Council will be presented with 2 Main Street bridge plans: rebuild now & pay more or wait a year & save $600k

LACONIA — After learning that the cost of reconstructing the Main Street Bridge will exceed the estimate and the state will contribute less than anticipated, the City Council will consider two options for pursuing the project when it meets on Monday.
Earlier this month, City Manager Scott Myers told councilors that the lowest bid for the work was $3.15-million, $850,000 more than the estimate of $2.3-million, which did not include the cost of engineering and overseeing the project. Moreover, the New Hampshire Department of Transportation (DOT), which was expected to contribute 80-percent of the cost, informed city officials that because the state bridge program is short of funds, it would cap its share at a flat dollar amount of $2,262,326. Consequently, Myers projected that the city's share, which with the original estimate fell between $600,000 and $800,000, to rise to between $1.5-million and $1.6-million. At the same time the city would be liable for any additional costs.
In a memorandum sent to city councillors yesterday, Myers said that one option is to accept the low bid, award the contract and start work this spring.
Alternatively, Myers explained that the DOT suggested shunting the Bridge Aid Program to the Municipal Owned Bridge Rehabilitation and Replacement (MOBRR) program, which is federally funded but administered by the DOT. Since funds will not be appropriated until the federal fiscal year beginning in October, 2013 the start of the project would be delayed a year. The DOT has assumed that the cost of the project will rise 10 percent to approximately $4.1-million from this year to next and agreed to increase its share by $800,000, from $2.3 million to $3.1 million, leaving the city to contribute a little more than $1 million, along with any additional charges.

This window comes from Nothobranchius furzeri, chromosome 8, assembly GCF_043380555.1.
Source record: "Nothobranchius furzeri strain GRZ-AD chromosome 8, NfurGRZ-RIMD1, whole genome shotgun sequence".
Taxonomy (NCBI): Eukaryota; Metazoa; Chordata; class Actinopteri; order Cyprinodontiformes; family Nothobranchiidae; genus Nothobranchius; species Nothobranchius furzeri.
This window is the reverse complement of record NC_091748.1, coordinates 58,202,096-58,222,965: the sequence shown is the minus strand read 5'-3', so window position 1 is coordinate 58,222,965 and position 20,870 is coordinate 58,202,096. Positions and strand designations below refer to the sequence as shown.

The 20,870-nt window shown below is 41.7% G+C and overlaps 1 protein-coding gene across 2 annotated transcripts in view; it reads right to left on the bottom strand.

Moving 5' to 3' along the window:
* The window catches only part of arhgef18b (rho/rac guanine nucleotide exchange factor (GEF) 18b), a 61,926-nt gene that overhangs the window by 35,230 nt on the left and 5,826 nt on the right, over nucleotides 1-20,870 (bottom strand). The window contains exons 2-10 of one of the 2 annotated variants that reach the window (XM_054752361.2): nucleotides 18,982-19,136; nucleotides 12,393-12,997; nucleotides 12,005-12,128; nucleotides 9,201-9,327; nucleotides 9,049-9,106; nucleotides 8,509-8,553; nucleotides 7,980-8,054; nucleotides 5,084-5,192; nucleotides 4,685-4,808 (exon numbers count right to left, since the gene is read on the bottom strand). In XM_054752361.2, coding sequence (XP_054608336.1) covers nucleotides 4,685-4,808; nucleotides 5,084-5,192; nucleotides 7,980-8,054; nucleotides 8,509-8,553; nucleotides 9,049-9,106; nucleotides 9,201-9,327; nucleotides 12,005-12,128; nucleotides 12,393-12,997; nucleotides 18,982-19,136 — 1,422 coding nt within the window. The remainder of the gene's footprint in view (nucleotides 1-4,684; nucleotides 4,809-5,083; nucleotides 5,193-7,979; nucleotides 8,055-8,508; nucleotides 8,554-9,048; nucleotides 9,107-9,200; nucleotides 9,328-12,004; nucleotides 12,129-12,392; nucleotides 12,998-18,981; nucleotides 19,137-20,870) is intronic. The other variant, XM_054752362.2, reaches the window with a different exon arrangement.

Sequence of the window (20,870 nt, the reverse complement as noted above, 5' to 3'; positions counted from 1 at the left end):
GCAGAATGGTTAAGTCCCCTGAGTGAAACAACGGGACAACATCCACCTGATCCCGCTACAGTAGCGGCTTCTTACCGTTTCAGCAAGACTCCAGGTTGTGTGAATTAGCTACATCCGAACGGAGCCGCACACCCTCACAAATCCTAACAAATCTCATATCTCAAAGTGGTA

Myers estimated that if the city borrowed in share over 20 years, the second option would spare $33,000 a year in debt service, or $660,000 over the term of the bond.
Myers said that the city has until April 7 to accept the bid and begin work on the first phase of the project in April as scheduled or apply for federal funding.